Additional evidence comes from studies of the dreams of people who are blind or sight-impaired. With the help of G. Most important in this regard is the pattern during REM sleep when the primary visual processing parts of the brain such as V1 diminish in activity, while the parts of the brain responsible for secondary visual processing such as the medial temporal lobe and fusiform gyrus increase in activity.

Taking this body of research as a whole, it reveals intriguing new aspects of the prevalence of dream-based visionary experience in the history of religions. The presentation will discuss recurrent themes in the content of mystical dream visions, along with specialized practices and techniques that different cultures and religious traditions have developed with the intention of enhancing the visionary power of their dreams. This presentation demonstrates the use of a digital word search method to study 2, dreams from an adult female, gathered in a personal journal over 32 years.

The word search method described in this presentation has been applied to several other dream series with predominantly accurate results. The advantage of quantitative content analysis is that it provides objective statistical results that other researchers can verify. However, the disadvantages of traditional methods of content analysis are considerable — they are slow, labor-intensive, hard to learn, and vulnerable to problems with inter-coder reliability. Particularly when the coding systems being used are untested or idiosyncratic, the results can be disappointing.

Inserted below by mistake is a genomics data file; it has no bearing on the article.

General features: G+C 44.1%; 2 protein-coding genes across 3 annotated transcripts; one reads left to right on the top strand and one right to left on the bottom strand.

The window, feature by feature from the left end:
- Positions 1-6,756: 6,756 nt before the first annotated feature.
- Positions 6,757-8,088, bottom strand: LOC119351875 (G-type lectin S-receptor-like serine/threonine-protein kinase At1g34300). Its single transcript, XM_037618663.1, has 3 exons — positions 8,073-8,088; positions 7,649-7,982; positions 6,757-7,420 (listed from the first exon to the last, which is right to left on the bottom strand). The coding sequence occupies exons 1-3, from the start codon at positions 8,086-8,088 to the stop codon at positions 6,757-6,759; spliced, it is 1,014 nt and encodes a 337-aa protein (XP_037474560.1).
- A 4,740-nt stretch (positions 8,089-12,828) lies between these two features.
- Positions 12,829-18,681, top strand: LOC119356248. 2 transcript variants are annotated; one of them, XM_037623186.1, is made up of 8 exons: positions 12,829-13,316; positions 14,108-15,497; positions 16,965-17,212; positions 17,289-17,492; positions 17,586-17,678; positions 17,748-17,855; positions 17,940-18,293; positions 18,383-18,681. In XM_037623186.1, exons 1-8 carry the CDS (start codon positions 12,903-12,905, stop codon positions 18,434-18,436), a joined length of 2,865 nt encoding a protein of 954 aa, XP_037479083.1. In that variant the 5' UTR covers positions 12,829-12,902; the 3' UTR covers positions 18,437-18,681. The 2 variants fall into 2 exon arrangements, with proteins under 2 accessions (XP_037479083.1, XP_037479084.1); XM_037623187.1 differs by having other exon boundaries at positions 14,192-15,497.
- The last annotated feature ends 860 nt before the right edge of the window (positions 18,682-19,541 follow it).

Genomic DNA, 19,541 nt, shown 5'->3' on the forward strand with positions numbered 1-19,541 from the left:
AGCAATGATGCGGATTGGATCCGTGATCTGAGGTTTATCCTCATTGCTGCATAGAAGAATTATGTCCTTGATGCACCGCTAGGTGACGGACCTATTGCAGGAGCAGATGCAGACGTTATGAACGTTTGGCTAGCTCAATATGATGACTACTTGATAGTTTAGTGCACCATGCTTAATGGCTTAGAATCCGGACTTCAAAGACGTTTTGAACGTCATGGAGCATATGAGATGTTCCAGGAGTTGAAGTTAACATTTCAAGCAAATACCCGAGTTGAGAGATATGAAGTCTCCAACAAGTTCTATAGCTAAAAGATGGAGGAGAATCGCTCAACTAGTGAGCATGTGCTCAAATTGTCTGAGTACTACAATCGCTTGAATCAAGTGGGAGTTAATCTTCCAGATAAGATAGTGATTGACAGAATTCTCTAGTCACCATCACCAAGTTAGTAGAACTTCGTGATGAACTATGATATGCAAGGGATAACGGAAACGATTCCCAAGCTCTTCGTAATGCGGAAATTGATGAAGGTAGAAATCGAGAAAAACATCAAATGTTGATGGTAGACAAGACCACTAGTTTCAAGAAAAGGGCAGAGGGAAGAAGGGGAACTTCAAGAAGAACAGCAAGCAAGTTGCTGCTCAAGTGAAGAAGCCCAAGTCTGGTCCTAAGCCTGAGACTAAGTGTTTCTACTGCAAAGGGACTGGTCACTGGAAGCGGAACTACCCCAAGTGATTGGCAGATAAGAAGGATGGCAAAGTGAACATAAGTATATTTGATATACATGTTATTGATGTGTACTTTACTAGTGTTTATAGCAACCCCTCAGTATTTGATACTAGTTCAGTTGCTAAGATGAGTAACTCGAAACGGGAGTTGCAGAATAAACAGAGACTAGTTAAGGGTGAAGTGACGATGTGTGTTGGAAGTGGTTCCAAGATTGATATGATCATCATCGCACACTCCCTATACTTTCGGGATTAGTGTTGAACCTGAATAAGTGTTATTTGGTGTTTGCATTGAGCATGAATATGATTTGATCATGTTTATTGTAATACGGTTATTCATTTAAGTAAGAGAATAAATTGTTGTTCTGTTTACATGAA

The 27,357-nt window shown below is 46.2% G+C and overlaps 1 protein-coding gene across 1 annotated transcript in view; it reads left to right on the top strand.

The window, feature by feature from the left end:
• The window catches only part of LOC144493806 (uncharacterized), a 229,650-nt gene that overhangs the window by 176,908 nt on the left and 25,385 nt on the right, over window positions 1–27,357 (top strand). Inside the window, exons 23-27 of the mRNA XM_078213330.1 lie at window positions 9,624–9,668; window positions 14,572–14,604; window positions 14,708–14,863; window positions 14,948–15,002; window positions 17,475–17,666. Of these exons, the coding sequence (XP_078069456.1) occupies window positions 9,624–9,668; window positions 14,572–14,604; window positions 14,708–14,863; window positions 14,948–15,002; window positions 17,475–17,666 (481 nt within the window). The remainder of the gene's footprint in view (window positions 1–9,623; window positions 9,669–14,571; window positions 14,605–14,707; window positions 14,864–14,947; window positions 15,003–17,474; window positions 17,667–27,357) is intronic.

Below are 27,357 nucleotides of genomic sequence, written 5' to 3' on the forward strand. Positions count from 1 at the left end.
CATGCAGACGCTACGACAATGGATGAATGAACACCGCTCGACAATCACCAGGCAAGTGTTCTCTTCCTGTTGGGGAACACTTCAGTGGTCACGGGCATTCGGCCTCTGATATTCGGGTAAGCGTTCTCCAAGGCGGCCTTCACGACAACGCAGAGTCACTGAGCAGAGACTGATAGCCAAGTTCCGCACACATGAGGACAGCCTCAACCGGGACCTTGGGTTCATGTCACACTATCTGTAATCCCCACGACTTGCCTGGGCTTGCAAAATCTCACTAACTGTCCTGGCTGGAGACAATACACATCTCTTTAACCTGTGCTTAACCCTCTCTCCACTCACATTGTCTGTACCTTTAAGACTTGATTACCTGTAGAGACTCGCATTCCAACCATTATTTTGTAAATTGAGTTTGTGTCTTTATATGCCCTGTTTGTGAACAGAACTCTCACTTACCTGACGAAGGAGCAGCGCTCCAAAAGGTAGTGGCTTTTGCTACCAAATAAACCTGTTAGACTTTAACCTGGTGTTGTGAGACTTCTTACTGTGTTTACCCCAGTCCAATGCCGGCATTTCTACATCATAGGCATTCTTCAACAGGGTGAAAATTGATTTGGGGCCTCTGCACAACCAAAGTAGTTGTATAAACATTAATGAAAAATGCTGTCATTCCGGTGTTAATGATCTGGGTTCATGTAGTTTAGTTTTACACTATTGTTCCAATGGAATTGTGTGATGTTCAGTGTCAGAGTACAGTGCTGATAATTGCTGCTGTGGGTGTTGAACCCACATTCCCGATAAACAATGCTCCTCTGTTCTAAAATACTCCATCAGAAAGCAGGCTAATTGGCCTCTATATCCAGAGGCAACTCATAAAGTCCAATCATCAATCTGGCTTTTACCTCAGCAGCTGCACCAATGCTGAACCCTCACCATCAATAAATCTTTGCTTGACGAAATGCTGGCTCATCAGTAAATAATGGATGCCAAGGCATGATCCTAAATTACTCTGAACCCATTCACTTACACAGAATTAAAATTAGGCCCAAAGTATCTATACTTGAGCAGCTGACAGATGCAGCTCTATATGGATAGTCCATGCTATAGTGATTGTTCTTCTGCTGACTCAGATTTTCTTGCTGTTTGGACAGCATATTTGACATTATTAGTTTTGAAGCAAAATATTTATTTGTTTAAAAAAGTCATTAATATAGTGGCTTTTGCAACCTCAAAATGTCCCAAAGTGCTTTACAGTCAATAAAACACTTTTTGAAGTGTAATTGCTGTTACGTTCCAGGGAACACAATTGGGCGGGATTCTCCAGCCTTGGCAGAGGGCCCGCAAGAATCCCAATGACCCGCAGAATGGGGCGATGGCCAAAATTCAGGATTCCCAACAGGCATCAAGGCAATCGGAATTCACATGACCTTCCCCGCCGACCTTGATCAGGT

Digital word search methods can provide a better alternative — they are fast, easy to use, and reliably consistent in their results. The presentation will start with a brief overview of traditional methods of content analysis in dream research, and the need for better alternatives.

The source of her years of dreams will be described they were conveyed to Bulkeley by Deirdre Barrett, who served as the research intermediary between Bulkeley and Kay , as will the logistical steps involved in a word search study of her dreams. These results will be discussed with special focus on several areas of her waking life that were reflected especially clearly in the word usage patterns of her dreams. The findings on these topics will be of interest to anyone who wants empirical evidence of the psychological and cultural significance of dream content.

If some of these blind inferences are mistaken or incomplete, the possible reasons such as metaphorical thinking and representation will also be discussed. This may suggest new pragmatic principles to apply in future cases of blind analysis.